Environment Canada states, “The social and economic sectors being most affected by climate include water resources, human health, the built environment, energy, transportation, tourism and recreation, forestry, agriculture, construction and finance.” Any temperature change can have substantial change on regions and it is predicted temperatures will continue rising drastically. Because of this, the Ontario government is having to set up expensive programs to decrease anything that directly relates to the increasing climate change, such as GHG (green house gas) emissions due to transportation and the burning of coal and natural gases. Another economic downfall directly related to the changing climate of Ontario are the building costs. “4% of building costs in Toronto are attributed to adaption to current climate.” Freeze-thaw cycles, UV rays and acid rain wear down surfaces made of things such as concrete, because of this roadwork needs to be done more often and keeping buildings safe costs a lot of money. Also, it is well known that heating and cooling causes houses and buildings to expand/contract. Climate change causing temperature changes correlates directly with this and, once again, costs a lot of money to keep up with. Agriculture and forestry will have a problem with acid rain, however they will fluctuate economy-wise because growing periods will increase due to the rising temperatures. This means more money short term but the increase in weather will also kill off certain types of plants making them impossible to grow in Ontario’s changing climate. In the long term, Ontario will have more losses then gains due to the changing climate. Unless something is drastically changed in this region, its economy will suffer the consequences along with many others such as environment, health, etc.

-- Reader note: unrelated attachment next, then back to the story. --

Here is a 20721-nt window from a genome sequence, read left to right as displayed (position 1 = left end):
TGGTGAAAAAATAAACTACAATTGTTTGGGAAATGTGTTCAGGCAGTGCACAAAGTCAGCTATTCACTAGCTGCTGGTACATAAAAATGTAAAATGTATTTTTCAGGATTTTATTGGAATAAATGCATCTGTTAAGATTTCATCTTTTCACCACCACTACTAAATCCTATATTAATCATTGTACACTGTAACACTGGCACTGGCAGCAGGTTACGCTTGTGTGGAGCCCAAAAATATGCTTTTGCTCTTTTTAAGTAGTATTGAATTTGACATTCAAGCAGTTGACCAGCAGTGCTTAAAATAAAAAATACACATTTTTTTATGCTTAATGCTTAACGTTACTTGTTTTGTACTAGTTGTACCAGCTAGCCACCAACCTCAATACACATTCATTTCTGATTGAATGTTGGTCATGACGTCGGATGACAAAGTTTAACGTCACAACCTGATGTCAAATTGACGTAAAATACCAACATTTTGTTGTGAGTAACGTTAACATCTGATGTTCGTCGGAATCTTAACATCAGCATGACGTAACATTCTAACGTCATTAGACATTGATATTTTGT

Saturday, November 15, 2008

Acid Rain!!!

The acid rain in Ontario is due to all the pollution this province has released into the atmosphere. Acid rain damages Ontario's lakes, rivers, forests, soils and buildings and also impacts the fish and wildlife population. Birds are greatly effected by acid rain because of their food sources that are in aquatic environments. Environment Canada states that "sulphur dioxide in the air can combine with other pollutants and water to form fine particles that can increase the risk of serious health complications for people with heart and respiratory disease". Acid Rain Biomonitoring has been established in Ontario, its goal is to make sure acid rain control systems in Canada are protecting aquatic ecosystems. "In 1998, the provinces, territories and the federal government signed The Canada-Wide Acid Rain Strategy for Post-2000, committing them to further actions to deal with acid rain" (Environment Canada, 2005) and since 1980, emissions of sulphur dioxide have reduced approx. 63%. And in 2000, Canada committed to reducing Nitrogen Oxide levels and are expected to decline 39% by 2010.

Thursday, November 13, 2008

More Effects on the Environment

- Aquatic live will be impacted due to the warmer climate
- Some will respond to the warmer water temperatures or "or seek refuge in areas where temperatures and flow patterns remain suitable"
- Others will become extinct
- As water temperatures in the region increase, cold-water species such as lake trout, brook trout, and whitefish may decline dramatically
- Ontario's lakes, rivers, and streams hold approx. one third of the worlds fresh water supply, the expected changes in rainfall, evaporation, and groundwater recharge rates will affect all freshwater users
- The increasing temperatures will lead to a decline in ice and a higher rate of evaporation, causing lake levels to decline in both inland lakes and Ontario's Great Lakes.
- Costs of shipping along the Great Lakes will increase, water shortages will develop and pressure increases for more water for irrigation, drinking, and other human uses.
- The result of milder winters influences the increase of nuisance mammals IE: raccoons, skunks, and deer carrying parasites.